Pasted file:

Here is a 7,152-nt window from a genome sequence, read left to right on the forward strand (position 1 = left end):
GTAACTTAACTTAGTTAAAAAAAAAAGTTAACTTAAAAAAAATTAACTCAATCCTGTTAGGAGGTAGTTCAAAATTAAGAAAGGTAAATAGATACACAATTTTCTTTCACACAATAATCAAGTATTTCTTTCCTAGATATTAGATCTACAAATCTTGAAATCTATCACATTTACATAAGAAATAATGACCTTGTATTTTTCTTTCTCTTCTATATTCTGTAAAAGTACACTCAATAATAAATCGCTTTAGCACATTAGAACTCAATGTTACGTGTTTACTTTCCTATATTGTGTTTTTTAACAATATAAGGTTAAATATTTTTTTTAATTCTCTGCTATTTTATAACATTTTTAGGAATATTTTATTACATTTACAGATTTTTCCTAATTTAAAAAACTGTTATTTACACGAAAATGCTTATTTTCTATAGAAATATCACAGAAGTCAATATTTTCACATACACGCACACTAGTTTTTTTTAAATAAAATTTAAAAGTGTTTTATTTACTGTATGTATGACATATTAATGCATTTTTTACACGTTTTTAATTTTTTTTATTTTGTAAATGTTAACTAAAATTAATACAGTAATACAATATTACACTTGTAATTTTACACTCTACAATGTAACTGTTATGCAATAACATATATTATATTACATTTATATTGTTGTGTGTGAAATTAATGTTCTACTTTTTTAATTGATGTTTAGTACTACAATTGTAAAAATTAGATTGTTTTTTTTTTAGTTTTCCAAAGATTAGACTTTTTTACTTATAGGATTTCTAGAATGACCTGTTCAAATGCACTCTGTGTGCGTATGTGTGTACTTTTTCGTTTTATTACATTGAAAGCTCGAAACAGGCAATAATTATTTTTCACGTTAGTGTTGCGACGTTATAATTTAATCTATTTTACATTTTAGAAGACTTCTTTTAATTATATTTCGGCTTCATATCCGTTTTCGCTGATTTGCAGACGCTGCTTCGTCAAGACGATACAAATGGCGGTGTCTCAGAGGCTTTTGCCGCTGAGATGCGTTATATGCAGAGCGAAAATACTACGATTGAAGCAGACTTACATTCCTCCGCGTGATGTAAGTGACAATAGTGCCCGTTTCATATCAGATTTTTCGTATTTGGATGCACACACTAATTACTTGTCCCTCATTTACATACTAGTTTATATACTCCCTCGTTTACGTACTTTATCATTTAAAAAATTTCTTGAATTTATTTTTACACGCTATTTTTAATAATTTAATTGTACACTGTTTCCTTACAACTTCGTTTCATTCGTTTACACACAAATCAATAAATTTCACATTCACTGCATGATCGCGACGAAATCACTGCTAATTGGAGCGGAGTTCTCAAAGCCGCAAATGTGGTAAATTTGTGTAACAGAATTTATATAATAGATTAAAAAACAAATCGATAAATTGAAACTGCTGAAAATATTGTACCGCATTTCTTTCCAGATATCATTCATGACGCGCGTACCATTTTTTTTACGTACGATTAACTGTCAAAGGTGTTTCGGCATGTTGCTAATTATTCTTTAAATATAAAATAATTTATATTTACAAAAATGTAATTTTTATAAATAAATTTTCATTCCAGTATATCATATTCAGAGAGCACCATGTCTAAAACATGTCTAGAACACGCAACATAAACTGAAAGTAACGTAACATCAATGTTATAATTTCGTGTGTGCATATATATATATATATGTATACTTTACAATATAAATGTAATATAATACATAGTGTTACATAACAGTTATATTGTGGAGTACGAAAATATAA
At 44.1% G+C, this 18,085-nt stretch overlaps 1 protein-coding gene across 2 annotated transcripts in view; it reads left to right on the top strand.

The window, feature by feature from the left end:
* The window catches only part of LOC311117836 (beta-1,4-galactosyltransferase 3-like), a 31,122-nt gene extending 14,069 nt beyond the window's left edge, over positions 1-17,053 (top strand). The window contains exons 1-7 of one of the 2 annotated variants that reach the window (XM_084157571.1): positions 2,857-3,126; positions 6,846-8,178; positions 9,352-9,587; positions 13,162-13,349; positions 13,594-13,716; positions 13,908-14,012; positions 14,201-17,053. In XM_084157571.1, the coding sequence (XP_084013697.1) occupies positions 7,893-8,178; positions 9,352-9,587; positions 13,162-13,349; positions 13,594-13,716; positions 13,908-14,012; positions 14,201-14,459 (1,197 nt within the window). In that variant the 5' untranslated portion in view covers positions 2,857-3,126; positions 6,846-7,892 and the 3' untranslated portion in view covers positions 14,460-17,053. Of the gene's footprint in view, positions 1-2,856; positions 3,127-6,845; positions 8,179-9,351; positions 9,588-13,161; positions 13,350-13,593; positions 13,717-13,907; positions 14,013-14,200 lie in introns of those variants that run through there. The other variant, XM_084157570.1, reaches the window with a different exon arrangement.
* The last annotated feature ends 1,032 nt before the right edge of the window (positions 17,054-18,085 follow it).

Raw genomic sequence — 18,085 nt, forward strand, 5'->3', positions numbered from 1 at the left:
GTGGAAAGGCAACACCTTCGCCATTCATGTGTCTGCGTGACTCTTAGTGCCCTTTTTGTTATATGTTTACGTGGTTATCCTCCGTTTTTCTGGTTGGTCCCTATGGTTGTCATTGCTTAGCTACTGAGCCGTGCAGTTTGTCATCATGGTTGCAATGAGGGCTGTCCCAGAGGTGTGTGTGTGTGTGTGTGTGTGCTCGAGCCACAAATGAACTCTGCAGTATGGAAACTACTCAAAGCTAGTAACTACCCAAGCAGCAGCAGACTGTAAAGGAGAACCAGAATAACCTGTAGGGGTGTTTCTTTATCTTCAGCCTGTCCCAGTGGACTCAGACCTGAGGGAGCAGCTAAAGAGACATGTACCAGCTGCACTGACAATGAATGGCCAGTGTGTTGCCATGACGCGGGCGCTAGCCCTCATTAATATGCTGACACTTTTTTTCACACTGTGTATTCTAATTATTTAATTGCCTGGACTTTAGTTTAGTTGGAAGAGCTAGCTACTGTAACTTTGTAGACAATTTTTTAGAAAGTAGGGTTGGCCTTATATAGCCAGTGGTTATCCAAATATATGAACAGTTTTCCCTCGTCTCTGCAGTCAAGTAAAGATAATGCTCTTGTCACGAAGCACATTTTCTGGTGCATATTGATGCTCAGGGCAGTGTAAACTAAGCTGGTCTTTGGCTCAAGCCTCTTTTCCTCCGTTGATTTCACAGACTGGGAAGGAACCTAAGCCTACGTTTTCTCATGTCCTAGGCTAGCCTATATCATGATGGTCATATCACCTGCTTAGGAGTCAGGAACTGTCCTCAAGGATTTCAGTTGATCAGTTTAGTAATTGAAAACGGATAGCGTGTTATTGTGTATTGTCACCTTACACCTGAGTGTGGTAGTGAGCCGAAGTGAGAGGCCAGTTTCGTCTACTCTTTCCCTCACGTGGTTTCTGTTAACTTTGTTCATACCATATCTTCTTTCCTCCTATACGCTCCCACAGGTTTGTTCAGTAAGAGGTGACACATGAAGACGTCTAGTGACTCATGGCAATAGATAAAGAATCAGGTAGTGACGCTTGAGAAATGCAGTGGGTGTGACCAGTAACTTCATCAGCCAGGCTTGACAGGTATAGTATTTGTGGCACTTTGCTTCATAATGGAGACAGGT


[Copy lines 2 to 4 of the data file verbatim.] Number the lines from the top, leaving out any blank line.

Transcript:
GTAACTTAACTTAGTTAAAAAAAAAAGTTAACTTAAAAAAAATTAACTCAATCCTGTTAGGAGGTAGTTCAAAATTAAGAAAGGTAAATAGATACACAATTTTCTTTCACACAATAATCAAGTATTTCTTTCCTAGATATTAGATCTACAAATCTTGAAATCTATCACATTTACATAAGAAATAATGACCTTGTATTTTTCTTTCTCTTCTATATTCTGTAAAAGTACACTCAATAATAAATCGCTTTAGCACATTAGAACTCAATGTTACGTGTTTACTTTCCTATATTGTGTTTTTTAACAATATAAGGTTAAATATTTTTTTTAATTCTCTGCTATTTTATAACATTTTTAGGAATATTTTATTACATTTACAGATTTTTCCTAATTTAAAAAACTGTTATTTACACGAAAATGCTTATTTTCTATAGAAATATCACAGAAGTCAATATTTTCACATACACGCACACTAGTTTTTTTTAAATAAAATTTAAAAGTGTTTTATTTACTGTATGTATGACATATTAATGCATTTTTTACACGTTTTTAATTTTTTTTATTTTGTAAATGTTAACTAAAATTAATACAGTAATACAATATTACACTTGTAATTTTACACTCTACAATGTAACTGTTATGCAATAACATATATTATATTACATTTATATTGTTGTGTGTGAAATTAATGTTCTACTTTTTTAATTGATGTTTAGTACTACAATTGTAAAAATTAGATTGTTTTTTTTTTAGTTTTCCAAAGATTAGACTTTTTTACTTATAGGATTTCTAGAATGACCTGTTCAAATGCACTCTGTGTGCGTATGTGTGTACTTTTTCGTTTTATTACATTGAAAGCTCGAAACAGGCAATAATTATTTTTCACGTTAGTGTTGCGACGTTATAATTTAATCTATTTTACATTTTAGAAGACTTCTTTTAATTATATTTCGGCTTCATATCCGTTTTCGCTGATTTGCAGACGCTGCTTCGTCAAGACGATACAAATGGCGGTGTCTCAGAGGCTTTTGCCGCTGAGATGCGTTATATGCAGAGCGAAAATACTACGATTGAAGCAGACTTACATTCCTCCGCGTGATGTAAGTGACAATAGTGCCCGTTTCATATCAGATTTTTCGTATTTGGATGCACACACTAATTACTTGTCCCTCATTTACATACTAGTTTATATACTCCCTCGTTTACGTACTTTATCATTTAAAAAATTTCTTGAATTTATTTTTACACGCTATTTTTAATAATTTAATTGTACACTGTTTCCTTACAACTTCGTTTCATTCGTTTACACACAAATCAATAAATTTCACATTCACTGCATGATCGCGACGAAATCACTGCTAATTGGAGCGGAGTTCTCAAAGCCGCAAATGTGGTAAATTTGTGTAACAGAATTTATATAATAGATTAAAAAACAAATCGATAAATTGAAACTGCTGAAAATATTGTACCGCATTTCTTTCCAGATATCATTCATGACGCGCGTACCATTTTTTTTACGTACGATTAACTGTCAAAGGTGTTTCGGCATGTTGCTAATTATTCTTTAAATATAAAATAATTTATATTTACAAAAATGTAATTTTTATAAATAAATTTTCATTCCAGTATATCATATTCAGAGAGCACCATGTCTAAAACATGTCTAGAACACGCAACATAAACTGAAAGTAACGTAACATCAATGTTATAATTTCGTGTGTGCATATATATATATATATGTATACTTTACAATATAAATGTAATATAATACATAGTGTTACATAACAGTTATATTGTGGAGTACGAAAATATAA
At 44.1% G+C, this 18,085-nt stretch overlaps 1 protein-coding gene across 2 annotated transcripts in view; it reads left to right on the top strand.

The window, feature by feature from the left end: